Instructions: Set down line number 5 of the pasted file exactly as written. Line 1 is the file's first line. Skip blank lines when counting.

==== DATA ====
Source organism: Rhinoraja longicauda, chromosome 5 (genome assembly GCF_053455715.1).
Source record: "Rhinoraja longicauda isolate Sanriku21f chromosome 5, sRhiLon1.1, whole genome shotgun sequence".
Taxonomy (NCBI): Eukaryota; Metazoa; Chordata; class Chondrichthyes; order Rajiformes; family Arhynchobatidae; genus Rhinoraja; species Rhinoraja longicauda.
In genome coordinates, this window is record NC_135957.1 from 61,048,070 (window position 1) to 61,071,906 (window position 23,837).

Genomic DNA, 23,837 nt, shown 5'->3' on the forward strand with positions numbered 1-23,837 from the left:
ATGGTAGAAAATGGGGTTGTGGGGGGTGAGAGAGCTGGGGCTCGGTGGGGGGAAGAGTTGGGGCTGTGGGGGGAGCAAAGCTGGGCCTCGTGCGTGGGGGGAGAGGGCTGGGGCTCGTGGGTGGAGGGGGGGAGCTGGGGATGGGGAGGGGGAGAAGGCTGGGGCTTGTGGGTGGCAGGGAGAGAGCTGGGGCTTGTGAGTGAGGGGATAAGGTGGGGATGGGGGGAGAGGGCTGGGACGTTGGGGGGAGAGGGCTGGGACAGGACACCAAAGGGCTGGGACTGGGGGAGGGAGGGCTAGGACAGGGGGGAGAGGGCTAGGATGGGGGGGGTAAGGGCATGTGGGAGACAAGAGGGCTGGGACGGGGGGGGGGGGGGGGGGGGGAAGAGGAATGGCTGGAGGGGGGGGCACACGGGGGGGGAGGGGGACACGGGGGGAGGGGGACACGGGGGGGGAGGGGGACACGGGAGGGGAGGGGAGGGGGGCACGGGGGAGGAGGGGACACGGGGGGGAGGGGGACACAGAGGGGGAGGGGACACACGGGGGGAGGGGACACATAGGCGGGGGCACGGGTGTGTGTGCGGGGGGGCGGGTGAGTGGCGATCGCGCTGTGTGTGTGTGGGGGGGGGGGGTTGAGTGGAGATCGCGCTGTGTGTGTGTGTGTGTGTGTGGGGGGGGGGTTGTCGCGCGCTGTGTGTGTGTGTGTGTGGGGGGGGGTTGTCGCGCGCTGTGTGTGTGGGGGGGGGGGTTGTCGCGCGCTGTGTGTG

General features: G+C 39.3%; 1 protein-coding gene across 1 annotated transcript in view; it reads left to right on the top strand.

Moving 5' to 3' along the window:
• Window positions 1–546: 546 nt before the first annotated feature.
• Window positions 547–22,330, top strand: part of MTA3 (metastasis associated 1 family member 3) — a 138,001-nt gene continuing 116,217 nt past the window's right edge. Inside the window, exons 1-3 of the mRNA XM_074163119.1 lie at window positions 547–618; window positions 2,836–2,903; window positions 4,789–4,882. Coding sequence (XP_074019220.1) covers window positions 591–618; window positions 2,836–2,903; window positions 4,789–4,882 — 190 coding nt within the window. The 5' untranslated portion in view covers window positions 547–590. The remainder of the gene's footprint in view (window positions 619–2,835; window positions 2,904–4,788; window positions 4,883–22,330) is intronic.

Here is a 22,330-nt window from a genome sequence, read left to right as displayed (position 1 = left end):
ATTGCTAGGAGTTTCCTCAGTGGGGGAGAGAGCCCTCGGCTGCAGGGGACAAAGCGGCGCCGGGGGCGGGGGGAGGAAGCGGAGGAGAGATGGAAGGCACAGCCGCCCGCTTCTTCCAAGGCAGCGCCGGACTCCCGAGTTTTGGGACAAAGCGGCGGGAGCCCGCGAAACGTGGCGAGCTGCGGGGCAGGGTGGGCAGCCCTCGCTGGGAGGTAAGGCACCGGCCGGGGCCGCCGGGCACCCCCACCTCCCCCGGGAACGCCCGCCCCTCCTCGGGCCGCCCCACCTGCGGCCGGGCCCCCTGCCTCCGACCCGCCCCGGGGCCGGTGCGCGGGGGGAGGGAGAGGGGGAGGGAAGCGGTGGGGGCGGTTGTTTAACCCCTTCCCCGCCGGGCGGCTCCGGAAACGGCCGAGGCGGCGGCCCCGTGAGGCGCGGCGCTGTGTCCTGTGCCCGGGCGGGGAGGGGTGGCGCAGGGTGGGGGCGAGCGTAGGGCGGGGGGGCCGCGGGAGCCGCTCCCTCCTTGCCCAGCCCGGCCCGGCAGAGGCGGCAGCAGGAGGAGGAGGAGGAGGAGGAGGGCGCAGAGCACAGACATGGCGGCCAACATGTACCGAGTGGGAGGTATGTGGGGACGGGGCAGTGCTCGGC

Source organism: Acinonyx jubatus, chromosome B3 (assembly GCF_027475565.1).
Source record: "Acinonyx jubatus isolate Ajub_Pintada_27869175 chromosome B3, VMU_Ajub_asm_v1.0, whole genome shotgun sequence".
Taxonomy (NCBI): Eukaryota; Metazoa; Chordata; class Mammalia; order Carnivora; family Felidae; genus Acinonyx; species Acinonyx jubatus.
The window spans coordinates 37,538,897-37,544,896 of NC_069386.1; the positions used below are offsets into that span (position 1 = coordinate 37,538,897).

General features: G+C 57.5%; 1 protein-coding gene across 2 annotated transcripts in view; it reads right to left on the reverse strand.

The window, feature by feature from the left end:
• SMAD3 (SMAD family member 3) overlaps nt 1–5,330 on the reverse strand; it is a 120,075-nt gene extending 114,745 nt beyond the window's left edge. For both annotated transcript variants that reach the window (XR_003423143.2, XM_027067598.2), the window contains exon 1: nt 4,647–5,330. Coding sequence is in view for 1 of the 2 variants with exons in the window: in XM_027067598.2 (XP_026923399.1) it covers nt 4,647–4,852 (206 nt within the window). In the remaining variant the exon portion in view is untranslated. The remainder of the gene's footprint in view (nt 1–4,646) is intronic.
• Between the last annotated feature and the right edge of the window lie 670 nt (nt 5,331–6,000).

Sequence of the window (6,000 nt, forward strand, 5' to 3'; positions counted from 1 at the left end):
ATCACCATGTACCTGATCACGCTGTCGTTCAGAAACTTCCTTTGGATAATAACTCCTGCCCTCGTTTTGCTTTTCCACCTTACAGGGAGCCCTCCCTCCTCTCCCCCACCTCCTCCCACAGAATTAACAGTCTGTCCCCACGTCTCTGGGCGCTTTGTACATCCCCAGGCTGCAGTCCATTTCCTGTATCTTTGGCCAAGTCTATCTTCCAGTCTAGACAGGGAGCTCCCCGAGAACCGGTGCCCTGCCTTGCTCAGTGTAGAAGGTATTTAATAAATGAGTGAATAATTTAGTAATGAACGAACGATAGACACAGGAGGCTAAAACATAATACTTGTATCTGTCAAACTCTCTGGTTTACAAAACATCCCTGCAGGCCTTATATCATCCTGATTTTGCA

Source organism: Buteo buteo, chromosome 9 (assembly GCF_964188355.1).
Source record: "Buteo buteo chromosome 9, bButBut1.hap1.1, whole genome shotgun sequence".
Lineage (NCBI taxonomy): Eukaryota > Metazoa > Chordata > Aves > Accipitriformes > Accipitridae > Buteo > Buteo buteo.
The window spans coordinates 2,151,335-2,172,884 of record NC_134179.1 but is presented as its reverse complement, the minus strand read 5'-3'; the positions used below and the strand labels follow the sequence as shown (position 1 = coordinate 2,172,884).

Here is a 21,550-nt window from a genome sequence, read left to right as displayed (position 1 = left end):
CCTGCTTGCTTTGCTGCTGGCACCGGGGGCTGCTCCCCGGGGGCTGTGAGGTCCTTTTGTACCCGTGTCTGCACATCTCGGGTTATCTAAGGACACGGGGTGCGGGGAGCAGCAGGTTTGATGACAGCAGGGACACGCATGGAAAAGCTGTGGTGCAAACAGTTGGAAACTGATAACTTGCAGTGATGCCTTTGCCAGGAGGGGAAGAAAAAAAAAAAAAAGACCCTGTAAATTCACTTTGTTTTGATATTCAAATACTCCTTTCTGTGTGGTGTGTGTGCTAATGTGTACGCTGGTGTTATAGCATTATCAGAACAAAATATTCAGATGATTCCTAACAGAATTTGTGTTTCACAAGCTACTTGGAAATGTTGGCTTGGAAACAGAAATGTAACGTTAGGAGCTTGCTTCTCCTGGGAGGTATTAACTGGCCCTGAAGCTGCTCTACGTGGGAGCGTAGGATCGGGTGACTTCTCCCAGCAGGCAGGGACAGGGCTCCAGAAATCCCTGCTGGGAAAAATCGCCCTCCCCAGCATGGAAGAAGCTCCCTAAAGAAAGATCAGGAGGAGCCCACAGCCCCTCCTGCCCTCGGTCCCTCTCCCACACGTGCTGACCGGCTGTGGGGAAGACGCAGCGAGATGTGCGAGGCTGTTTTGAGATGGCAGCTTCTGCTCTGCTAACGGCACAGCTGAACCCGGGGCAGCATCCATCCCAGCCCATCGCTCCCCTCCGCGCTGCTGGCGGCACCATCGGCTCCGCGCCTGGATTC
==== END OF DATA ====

Genomic DNA, 23,837 nt, shown 5'->3' on the forward strand with positions numbered 1-23,837 from the left: